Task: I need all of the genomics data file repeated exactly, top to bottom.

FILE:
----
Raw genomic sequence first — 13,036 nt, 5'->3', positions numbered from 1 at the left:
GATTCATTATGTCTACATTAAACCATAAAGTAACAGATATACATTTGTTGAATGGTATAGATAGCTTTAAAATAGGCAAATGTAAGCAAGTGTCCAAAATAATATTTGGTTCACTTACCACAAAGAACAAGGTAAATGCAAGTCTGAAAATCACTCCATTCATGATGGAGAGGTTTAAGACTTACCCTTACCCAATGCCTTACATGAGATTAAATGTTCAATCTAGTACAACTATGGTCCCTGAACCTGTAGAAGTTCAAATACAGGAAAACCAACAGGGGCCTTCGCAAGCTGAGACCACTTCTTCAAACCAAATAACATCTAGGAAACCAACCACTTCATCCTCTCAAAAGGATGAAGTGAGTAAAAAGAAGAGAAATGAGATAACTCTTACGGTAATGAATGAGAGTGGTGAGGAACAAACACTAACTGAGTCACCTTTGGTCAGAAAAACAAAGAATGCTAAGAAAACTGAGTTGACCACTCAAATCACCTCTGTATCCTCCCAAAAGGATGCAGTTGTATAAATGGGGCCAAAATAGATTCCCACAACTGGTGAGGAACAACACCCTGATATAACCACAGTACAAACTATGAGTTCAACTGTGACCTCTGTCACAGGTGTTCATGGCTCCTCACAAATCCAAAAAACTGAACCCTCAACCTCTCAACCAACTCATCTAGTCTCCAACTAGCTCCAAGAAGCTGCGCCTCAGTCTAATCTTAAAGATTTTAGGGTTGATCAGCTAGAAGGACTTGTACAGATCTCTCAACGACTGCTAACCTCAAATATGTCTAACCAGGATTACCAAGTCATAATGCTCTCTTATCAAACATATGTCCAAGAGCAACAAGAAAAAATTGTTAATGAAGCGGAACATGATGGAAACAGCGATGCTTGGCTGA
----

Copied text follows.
Raw genomic sequence first — 13,036 nt, 5'->3', positions numbered from 1 at the left:
GATTCATTATGTCTACATTAAACCATAAAGTAACAGATATACATTTGTTGAATGGTATAGATAGCTTTAAAATAGGCAAATGTAAGCAAGTGTCCAAAATAATATTTGGTTCACTTACCACAAAGAACAAGGTAAATGCAAGTCTGAAAATCACTCCATTCATGATGGAGAGGTTTAAGACTTACCCTTACCCAATGCCTTACATGAGATTAAATGTTCAATCTAGTACAACTATGGTCCCTGAACCTGTAGAAGTTCAAATACAGGAAAACCAACAGGGGCCTTCGCAAGCTGAGACCACTTCTTCAAACCAAATAACATCTAGGAAACCAACCACTTCATCCTCTCAAAAGGATGAAGTGAGTAAAAAGAAGAGAAATGAGATAACTCTTACGGTAATGAATGAGAGTGGTGAGGAACAAACACTAACTGAGTCACCTTTGGTCAGAAAAACAAAGAATGCTAAGAAAACTGAGTTGACCACTCAAATCACCTCTGTATCCTCCCAAAAGGATGCAGTTGTATAAATGGGGCCAAAATAGATTCCCACAACTGGTGAGGAACAACACCCTGATATAACCACAGTACAAACTATGAGTTCAACTGTGACCTCTGTCACAGGTGTTCATGGCTCCTCACAAATCCAAAAAACTGAACCCTCAACCTCTCAACCAACTCATCTAGTCTCCAACTAGCTCCAAGAAGCTGCGCCTCAGTCTAATCTTAAAGATTTTAGGGTTGATCAGCTAGAAGGACTTGTACAGATCTCTCAACGACTGCTAACCTCAAATATGTCTAACCAGGATTACCAAGTCATAATGCTCTCTTATCAAACATATGTCCAAGAGCAACAAGAAAAAATTGTTAATGAAGCGGAACATGATGGAAACAGCGATGCTTGGCTGA